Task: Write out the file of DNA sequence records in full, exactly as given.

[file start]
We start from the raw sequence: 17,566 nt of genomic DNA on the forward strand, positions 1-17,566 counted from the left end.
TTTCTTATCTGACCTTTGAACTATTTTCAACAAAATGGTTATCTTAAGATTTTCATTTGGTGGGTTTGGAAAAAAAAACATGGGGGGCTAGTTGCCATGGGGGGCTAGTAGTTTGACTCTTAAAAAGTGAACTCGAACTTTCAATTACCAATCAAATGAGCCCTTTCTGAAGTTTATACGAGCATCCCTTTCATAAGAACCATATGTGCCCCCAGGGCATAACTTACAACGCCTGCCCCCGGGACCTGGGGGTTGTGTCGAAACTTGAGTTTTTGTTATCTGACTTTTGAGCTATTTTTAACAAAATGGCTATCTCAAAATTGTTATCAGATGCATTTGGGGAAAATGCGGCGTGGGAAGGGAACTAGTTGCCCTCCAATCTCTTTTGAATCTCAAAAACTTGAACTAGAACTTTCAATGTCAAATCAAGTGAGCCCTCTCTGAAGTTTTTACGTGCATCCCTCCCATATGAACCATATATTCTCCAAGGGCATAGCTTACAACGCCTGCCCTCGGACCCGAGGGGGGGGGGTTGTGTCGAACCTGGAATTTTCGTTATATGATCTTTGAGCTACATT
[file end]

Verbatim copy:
We start from the raw sequence: 17,566 nt of genomic DNA on the forward strand, positions 1-17,566 counted from the left end.
TTTCTTATCTGACCTTTGAACTATTTTCAACAAAATGGTTATCTTAAGATTTTCATTTGGTGGGTTTGGAAAAAAAAACATGGGGGGCTAGTTGCCATGGGGGGCTAGTAGTTTGACTCTTAAAAAGTGAACTCGAACTTTCAATTACCAATCAAATGAGCCCTTTCTGAAGTTTATACGAGCATCCCTTTCATAAGAACCATATGTGCCCCCAGGGCATAACTTACAACGCCTGCCCCCGGGACCTGGGGGTTGTGTCGAAACTTGAGTTTTTGTTATCTGACTTTTGAGCTATTTTTAACAAAATGGCTATCTCAAAATTGTTATCAGATGCATTTGGGGAAAATGCGGCGTGGGAAGGGAACTAGTTGCCCTCCAATCTCTTTTGAATCTCAAAAACTTGAACTAGAACTTTCAATGTCAAATCAAGTGAGCCCTCTCTGAAGTTTTTACGTGCATCCCTCCCATATGAACCATATATTCTCCAAGGGCATAGCTTACAACGCCTGCCCTCGGACCCGAGGGGGGGGGGTTGTGTCGAACCTGGAATTTTCGTTATATGATCTTTGAGCTACATT